On June 12, 1914, he married Rea Kaufmann (b. June 12, 1893 in New York City). They had two children, Jeanne Eleanor Weiss (b. August 12, 1917)and Speaker Stanley Steingut (1920–1989).
Steingut died in Brooklyn on September 26, 1952, and was buried in Montefiore Cemetery in Springfield Gardens, Queens.
John Francis Hylan was the 96th Mayor of New York City, from 1918 to 1925. From rural beginnings in the Catskills, Hylan eventually obtained work in Brooklyn as a laborer on the elevated railroad. During his nine years with the company, he worked his way to engineer, and also studied to earn his high school diploma then his law degree. He practiced law for nine years and also participated in local Democratic politics.
Charles Francis "Silent Charlie" Murphy, also known as Boss Murphy, was an American political figure, and longest serving Head of New York City's Tammany Hall from 1902–1924. Murphy was responsible for transforming Tammany Hall's image from one of corruption to respectability, as well as extending Tammany Hall's political influence to the national level. Known as a reticent politician and a first rate political chess master, Murphy would be responsible for the election of three mayors of New York City, three governors of New York State, and two U.S. Senators, even though he was never listed as a sachem of Tammany Hall.
The Brooklyn Eagle, originally The Brooklyn Eagle, andKings County Democrat, was a daily newspaper published in the city and later borough of Brooklyn, in New York City, for 114 years from 1841 to 1955. At one point, it was the afternoon paper with the largest daily circulation in the United States. Walt Whitman, the 19th-century poet, was its editor for two years. Other notable editors of the Eagle included Thomas Kinsella, St. Clair McKelway, Cleveland Rogers, Frank D. Schroth, and Charles Montgomery Skinner.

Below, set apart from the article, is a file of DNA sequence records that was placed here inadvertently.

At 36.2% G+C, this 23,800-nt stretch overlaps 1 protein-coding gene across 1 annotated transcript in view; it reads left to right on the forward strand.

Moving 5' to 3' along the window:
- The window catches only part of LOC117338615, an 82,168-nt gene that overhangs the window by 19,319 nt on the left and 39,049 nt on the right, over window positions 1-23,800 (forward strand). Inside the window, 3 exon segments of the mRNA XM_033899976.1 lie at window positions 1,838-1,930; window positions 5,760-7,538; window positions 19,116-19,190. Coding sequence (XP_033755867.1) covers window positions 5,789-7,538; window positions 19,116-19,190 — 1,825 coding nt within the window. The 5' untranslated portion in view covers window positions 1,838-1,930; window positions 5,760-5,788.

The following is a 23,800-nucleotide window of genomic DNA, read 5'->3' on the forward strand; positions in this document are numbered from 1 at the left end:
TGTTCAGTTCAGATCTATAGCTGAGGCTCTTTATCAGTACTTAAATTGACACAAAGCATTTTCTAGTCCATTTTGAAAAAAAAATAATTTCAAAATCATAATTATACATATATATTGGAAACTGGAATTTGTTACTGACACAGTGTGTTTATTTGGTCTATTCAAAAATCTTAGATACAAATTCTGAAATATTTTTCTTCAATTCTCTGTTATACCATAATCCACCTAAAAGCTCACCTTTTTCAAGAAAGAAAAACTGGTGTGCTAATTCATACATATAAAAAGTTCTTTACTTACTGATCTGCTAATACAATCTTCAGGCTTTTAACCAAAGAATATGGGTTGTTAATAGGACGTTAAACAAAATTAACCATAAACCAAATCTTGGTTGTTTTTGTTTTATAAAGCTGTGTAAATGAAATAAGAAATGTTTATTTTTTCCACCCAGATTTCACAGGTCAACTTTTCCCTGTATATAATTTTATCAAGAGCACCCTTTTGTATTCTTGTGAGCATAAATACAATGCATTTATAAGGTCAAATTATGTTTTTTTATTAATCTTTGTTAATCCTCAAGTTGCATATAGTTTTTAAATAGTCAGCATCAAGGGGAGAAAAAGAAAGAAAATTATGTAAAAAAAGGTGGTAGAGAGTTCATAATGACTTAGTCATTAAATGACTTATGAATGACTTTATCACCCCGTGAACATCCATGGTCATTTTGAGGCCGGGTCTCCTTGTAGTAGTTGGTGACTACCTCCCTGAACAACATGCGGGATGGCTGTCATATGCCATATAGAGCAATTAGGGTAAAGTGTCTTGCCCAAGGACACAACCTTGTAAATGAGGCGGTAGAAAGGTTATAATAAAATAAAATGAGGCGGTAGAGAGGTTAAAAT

The IND Fulton Street Line is a rapid transit line of the IND Division of the New York City Subway, running from the Cranberry Street Tunnel under the East River through all of central Brooklyn to a terminus in Ozone Park, Queens. The IND Rockaway Line branches from it just east of Rockaway Boulevard. The A train runs express during daytime hours and local at night on the underground portion of the line; it runs local on the elevated portion of the line at all times. The C train runs local on the underground portion of the line at all times except late nights.
Hoyt–Schermerhorn Streets is an express station of the New York City Subway, serving the IND Crosstown Line and the IND Fulton Street Line. Located at the intersection of Hoyt Street and Schermerhorn Street in Downtown Brooklyn, it is served by the A and G trains at all times, and the C train at all times except late nights.
High Street-Brooklyn Bridge, announced as High Street on R160 and R179 cars, and also referred to as "Brooklyn Bridge Plaza" and "Cranberry Street", is a station on the IND Eighth Avenue Line of the New York City Subway. It is located at Cadman Plaza East near Red Cross Place and the Brooklyn Bridge approach in Brooklyn Heights, Brooklyn. Its name comes from older street names; its original location was at the intersection of High Street and Washington Street. It is served by the A train at all times and the C train at all times except late nights.
Liberty Avenue is a local station on the IND Fulton Street Line of the New York City Subway. It is served by the C train at all times except nights, when the A train takes over service.